[LINK] Stolen Laptop [was Re: Consumer computer security]

Rick Welykochy rick at praxis.com.au
Mon Jan 29 11:33:42 AEDT 2007

Rick Welykochy wrote:

> There is the kicker, in the last result. Note that Johann did not
> notice the AES encryption with normal usage, and the above results
> back that up. The encryption overhead for short copies is overshadowed
> by normal kernel overheads. But when you start doing some Real Work
> on the machine, it can bog down to 1/2 or less of normal throughput.
> That is my consistent finding.

Might I add here that if the entire C: drive is AES encrypted
on Windows, then the entire system is bound to run slower,
perhaps even at 1/2 speed where disk access is concerned, when heavy
loads are applied to the system. This is because when you
run an application, the app is read from an encrypted file system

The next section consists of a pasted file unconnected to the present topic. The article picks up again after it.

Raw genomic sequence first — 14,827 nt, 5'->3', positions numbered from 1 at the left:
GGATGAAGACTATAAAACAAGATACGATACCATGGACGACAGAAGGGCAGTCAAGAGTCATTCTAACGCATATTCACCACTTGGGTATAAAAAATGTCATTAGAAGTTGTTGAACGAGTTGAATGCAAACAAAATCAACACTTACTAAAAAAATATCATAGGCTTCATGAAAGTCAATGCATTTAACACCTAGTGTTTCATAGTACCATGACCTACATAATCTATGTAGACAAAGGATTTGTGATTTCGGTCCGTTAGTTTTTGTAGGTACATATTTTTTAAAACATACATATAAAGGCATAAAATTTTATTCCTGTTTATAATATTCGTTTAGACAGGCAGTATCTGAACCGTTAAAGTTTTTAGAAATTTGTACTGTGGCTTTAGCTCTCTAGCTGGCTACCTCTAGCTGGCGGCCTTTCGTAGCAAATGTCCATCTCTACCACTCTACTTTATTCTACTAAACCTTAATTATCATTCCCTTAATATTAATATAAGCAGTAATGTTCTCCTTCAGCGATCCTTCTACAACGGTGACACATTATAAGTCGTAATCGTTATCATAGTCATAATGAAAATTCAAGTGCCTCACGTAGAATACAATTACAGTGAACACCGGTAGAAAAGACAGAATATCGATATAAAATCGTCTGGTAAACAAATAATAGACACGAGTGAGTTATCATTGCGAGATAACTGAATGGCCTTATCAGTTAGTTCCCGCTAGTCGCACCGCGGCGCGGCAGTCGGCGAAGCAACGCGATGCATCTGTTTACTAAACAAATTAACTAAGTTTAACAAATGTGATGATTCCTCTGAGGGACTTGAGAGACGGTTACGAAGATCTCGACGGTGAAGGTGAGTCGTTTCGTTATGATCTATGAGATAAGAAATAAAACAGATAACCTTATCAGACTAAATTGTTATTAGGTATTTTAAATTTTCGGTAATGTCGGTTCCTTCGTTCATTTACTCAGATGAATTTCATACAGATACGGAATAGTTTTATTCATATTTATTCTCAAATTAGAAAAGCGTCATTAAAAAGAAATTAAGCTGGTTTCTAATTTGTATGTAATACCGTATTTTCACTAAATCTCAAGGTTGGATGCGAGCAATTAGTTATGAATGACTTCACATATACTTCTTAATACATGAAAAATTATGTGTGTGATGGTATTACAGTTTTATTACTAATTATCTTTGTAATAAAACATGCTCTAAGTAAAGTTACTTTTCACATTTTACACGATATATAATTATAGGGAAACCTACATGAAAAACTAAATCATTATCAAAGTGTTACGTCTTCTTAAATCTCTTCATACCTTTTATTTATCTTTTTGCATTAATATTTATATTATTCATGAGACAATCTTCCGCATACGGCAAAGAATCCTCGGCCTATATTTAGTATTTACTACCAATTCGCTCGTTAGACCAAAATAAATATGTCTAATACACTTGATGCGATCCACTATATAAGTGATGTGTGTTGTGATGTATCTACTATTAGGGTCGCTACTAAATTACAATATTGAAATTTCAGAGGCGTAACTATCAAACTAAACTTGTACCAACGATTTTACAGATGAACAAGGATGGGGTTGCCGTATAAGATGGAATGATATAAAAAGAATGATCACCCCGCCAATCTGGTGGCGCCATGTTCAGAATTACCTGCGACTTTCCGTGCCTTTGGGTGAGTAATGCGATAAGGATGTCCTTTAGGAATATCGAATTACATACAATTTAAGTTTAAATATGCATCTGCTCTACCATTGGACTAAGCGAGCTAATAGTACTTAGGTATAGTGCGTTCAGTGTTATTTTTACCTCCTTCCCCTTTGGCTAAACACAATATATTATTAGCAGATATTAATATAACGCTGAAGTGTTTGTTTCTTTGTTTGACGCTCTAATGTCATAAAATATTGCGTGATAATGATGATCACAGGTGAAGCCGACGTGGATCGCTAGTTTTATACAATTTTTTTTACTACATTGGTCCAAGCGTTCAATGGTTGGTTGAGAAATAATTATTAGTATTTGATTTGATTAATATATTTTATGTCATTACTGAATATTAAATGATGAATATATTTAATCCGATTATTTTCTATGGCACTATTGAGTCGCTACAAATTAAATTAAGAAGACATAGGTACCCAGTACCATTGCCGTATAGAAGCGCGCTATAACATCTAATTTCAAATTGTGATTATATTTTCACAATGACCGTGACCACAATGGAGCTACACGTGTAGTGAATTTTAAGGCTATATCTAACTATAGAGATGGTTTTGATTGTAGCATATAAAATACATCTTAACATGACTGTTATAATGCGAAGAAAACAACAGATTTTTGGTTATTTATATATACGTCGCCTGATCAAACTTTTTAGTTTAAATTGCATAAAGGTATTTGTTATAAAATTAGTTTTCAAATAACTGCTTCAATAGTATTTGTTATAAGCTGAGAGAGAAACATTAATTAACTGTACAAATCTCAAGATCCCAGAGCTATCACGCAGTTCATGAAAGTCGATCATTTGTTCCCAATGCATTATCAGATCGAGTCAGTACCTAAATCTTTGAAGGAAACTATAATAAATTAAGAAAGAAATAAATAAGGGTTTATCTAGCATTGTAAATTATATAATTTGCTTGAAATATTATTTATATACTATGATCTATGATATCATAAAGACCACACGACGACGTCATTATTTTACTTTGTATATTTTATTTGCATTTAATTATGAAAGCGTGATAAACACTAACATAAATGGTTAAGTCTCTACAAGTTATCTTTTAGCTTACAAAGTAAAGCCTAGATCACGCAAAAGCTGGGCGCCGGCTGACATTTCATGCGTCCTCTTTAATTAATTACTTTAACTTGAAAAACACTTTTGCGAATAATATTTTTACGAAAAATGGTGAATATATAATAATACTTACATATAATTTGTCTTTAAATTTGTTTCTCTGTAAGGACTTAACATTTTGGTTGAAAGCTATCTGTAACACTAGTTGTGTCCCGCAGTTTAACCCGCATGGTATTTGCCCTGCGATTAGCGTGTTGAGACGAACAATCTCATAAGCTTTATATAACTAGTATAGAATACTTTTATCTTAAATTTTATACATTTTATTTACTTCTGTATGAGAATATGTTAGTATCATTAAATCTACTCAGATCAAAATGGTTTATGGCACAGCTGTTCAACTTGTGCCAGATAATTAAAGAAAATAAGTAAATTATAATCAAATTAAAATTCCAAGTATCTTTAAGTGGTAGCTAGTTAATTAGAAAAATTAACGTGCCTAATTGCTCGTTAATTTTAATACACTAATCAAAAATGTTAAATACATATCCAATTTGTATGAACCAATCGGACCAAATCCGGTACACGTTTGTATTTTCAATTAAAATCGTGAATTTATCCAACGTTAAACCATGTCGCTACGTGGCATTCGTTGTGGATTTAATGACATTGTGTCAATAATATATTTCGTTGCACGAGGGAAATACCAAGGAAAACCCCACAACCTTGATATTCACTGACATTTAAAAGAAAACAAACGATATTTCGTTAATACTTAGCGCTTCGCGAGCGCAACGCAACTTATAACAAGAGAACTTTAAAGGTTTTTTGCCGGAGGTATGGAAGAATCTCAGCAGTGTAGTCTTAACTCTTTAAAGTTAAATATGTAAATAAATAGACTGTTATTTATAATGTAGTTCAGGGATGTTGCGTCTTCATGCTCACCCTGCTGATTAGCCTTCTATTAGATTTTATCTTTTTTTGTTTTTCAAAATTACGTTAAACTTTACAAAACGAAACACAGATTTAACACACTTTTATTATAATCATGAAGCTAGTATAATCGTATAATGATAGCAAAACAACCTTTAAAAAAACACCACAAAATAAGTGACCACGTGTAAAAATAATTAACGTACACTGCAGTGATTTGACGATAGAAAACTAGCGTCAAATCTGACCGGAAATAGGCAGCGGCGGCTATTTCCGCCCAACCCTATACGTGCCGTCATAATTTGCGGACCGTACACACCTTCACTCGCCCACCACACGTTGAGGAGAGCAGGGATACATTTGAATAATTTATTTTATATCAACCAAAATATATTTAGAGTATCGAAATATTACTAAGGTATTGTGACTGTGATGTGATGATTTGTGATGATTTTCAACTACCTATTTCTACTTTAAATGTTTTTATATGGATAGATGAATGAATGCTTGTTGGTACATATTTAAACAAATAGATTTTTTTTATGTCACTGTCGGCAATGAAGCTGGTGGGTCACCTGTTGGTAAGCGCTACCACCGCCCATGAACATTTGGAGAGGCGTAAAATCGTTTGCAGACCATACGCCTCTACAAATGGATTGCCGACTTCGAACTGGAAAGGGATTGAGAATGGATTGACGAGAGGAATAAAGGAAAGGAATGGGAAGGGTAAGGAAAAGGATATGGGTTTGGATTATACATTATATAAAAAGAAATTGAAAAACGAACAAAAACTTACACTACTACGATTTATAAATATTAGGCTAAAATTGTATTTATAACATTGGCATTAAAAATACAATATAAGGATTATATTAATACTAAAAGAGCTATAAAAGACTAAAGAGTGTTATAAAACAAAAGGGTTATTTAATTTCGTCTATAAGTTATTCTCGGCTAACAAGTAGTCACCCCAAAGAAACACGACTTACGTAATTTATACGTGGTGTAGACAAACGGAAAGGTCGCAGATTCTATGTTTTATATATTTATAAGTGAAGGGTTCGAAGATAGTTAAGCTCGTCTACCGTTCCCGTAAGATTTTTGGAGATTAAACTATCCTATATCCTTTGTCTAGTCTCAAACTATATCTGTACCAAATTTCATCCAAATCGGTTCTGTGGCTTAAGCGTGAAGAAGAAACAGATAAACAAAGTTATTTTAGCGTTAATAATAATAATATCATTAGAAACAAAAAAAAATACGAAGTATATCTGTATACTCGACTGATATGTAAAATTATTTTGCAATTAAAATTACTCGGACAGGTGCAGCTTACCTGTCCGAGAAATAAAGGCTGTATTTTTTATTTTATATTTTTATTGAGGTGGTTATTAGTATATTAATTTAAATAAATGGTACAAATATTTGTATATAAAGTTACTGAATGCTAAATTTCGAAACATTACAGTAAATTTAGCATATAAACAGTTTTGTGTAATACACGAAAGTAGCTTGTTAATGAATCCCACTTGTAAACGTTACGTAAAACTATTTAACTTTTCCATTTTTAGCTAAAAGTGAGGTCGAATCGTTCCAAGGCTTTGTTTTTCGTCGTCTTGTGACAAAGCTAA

and then paged into memory in a re-encrypted form. As well,
all the application data is encrypted and thus must be decrypted
as well. I'll stop harping on about the speed penalty, but
trust me. It is there.

Far better to encrypt just the home directories.

As well, since there are GB of known plain text on a Windows
Vista system, having all that plain text available in a form that
is encrypted using your precious secret key is just asking for
trouble. This is because the more encrypted known plain text
you have, the easier it is to break the cipher.


Rick Welykochy || Praxis Services

People who enjoy eating sausage and obey the law should not watch either being made.
      -- Otto von Bismarck

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